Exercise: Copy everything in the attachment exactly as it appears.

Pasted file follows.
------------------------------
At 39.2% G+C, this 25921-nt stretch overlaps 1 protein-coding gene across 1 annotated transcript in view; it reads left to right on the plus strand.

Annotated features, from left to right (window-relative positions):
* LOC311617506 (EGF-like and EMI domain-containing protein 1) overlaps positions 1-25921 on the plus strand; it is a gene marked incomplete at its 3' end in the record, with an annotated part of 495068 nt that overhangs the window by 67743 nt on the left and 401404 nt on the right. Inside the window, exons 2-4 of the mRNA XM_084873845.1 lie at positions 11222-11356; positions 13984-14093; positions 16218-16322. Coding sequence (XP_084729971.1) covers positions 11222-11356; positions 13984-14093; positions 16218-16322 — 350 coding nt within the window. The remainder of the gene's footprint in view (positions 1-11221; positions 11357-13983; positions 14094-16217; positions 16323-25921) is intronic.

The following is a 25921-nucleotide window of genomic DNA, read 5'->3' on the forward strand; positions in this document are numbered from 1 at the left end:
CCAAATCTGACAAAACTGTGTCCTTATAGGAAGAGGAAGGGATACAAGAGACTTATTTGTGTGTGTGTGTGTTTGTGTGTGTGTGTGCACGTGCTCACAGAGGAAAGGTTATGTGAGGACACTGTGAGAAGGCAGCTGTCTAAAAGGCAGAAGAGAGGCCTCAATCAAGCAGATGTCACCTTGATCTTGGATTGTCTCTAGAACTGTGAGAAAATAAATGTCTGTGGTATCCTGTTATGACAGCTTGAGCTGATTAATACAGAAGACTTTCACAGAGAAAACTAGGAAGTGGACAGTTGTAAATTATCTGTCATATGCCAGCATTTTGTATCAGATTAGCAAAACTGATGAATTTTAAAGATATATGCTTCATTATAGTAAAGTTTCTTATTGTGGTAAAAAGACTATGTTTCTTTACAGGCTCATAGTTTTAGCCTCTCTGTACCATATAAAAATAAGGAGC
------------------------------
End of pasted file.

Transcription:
At 39.2% G+C, this 25921-nt stretch overlaps 1 protein-coding gene across 1 annotated transcript in view; it reads left to right on the plus strand.

Annotated features, from left to right (window-relative positions):
* LOC311617506 (EGF-like and EMI domain-containing protein 1) overlaps positions 1-25921 on the plus strand; it is a gene marked incomplete at its 3' end in the record, with an annotated part of 495068 nt that overhangs the window by 67743 nt on the left and 401404 nt on the right. Inside the window, exons 2-4 of the mRNA XM_084873845.1 lie at positions 11222-11356; positions 13984-14093; positions 16218-16322. Coding sequence (XP_084729971.1) covers positions 11222-11356; positions 13984-14093; positions 16218-16322 — 350 coding nt within the window. The remainder of the gene's footprint in view (positions 1-11221; positions 11357-13983; positions 14094-16217; positions 16323-25921) is intronic.

The following is a 25921-nucleotide window of genomic DNA, read 5'->3' on the forward strand; positions in this document are numbered from 1 at the left end:
CCAAATCTGACAAAACTGTGTCCTTATAGGAAGAGGAAGGGATACAAGAGACTTATTTGTGTGTGTGTGTGTTTGTGTGTGTGTGTGCACGTGCTCACAGAGGAAAGGTTATGTGAGGACACTGTGAGAAGGCAGCTGTCTAAAAGGCAGAAGAGAGGCCTCAATCAAGCAGATGTCACCTTGATCTTGGATTGTCTCTAGAACTGTGAGAAAATAAATGTCTGTGGTATCCTGTTATGACAGCTTGAGCTGATTAATACAGAAGACTTTCACAGAGAAAACTAGGAAGTGGACAGTTGTAAATTATCTGTCATATGCCAGCATTTTGTATCAGATTAGCAAAACTGATGAATTTTAAAGATATATGCTTCATTATAGTAAAGTTTCTTATTGTGGTAAAAAGACTATGTTTCTTTACAGGCTCATAGTTTTAGCCTCTCTGTACCATATAAAAATAAGGAGC